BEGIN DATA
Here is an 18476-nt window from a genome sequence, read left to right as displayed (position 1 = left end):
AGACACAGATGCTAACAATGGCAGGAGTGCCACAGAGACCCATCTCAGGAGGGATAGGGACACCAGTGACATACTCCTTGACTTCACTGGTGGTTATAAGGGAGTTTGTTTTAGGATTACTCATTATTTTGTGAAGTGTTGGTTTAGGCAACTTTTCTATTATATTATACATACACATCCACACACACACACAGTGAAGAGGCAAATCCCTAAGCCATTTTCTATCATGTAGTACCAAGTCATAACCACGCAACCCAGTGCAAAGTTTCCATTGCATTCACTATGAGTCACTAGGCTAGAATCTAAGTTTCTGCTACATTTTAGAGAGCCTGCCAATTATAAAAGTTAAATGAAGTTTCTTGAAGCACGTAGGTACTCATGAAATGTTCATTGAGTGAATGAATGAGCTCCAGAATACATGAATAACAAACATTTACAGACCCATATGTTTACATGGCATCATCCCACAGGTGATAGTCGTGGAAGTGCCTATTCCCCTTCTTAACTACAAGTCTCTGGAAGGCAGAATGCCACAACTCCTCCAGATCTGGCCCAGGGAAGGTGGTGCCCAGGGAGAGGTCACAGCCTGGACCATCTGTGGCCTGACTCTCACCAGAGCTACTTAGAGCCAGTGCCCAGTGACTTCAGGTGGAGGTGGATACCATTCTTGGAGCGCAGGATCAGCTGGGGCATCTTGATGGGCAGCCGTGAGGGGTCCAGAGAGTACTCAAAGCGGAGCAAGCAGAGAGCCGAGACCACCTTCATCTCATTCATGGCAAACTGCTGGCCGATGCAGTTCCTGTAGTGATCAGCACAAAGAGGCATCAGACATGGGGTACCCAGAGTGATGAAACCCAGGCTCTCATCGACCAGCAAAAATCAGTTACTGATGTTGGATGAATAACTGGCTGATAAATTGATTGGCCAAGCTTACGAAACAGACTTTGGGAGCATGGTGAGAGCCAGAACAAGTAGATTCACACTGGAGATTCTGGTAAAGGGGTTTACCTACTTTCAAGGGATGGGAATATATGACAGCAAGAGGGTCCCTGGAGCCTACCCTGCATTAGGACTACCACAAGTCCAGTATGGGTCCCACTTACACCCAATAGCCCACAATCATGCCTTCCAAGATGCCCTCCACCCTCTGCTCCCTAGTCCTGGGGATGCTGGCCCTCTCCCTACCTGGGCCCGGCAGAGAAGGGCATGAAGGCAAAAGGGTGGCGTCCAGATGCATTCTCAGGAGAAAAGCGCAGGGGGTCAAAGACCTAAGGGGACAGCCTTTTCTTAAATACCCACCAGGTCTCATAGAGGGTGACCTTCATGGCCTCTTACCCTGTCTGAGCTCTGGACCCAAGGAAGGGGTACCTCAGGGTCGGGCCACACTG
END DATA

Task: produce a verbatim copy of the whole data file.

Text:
Here is an 18476-nt window from a genome sequence, read left to right as displayed (position 1 = left end):
AGACACAGATGCTAACAATGGCAGGAGTGCCACAGAGACCCATCTCAGGAGGGATAGGGACACCAGTGACATACTCCTTGACTTCACTGGTGGTTATAAGGGAGTTTGTTTTAGGATTACTCATTATTTTGTGAAGTGTTGGTTTAGGCAACTTTTCTATTATATTATACATACACATCCACACACACACACAGTGAAGAGGCAAATCCCTAAGCCATTTTCTATCATGTAGTACCAAGTCATAACCACGCAACCCAGTGCAAAGTTTCCATTGCATTCACTATGAGTCACTAGGCTAGAATCTAAGTTTCTGCTACATTTTAGAGAGCCTGCCAATTATAAAAGTTAAATGAAGTTTCTTGAAGCACGTAGGTACTCATGAAATGTTCATTGAGTGAATGAATGAGCTCCAGAATACATGAATAACAAACATTTACAGACCCATATGTTTACATGGCATCATCCCACAGGTGATAGTCGTGGAAGTGCCTATTCCCCTTCTTAACTACAAGTCTCTGGAAGGCAGAATGCCACAACTCCTCCAGATCTGGCCCAGGGAAGGTGGTGCCCAGGGAGAGGTCACAGCCTGGACCATCTGTGGCCTGACTCTCACCAGAGCTACTTAGAGCCAGTGCCCAGTGACTTCAGGTGGAGGTGGATACCATTCTTGGAGCGCAGGATCAGCTGGGGCATCTTGATGGGCAGCCGTGAGGGGTCCAGAGAGTACTCAAAGCGGAGCAAGCAGAGAGCCGAGACCACCTTCATCTCATTCATGGCAAACTGCTGGCCGATGCAGTTCCTGTAGTGATCAGCACAAAGAGGCATCAGACATGGGGTACCCAGAGTGATGAAACCCAGGCTCTCATCGACCAGCAAAAATCAGTTACTGATGTTGGATGAATAACTGGCTGATAAATTGATTGGCCAAGCTTACGAAACAGACTTTGGGAGCATGGTGAGAGCCAGAACAAGTAGATTCACACTGGAGATTCTGGTAAAGGGGTTTACCTACTTTCAAGGGATGGGAATATATGACAGCAAGAGGGTCCCTGGAGCCTACCCTGCATTAGGACTACCACAAGTCCAGTATGGGTCCCACTTACACCCAATAGCCCACAATCATGCCTTCCAAGATGCCCTCCACCCTCTGCTCCCTAGTCCTGGGGATGCTGGCCCTCTCCCTACCTGGGCCCGGCAGAGAAGGGCATGAAGGCAAAAGGGTGGCGTCCAGATGCATTCTCAGGAGAAAAGCGCAGGGGGTCAAAGACCTAAGGGGACAGCCTTTTCTTAAATACCCACCAGGTCTCATAGAGGGTGACCTTCATGGCCTCTTACCCTGTCTGAGCTCTGGACCCAAGGAAGGGGTACCTCAGGGTCGGGCCACACTG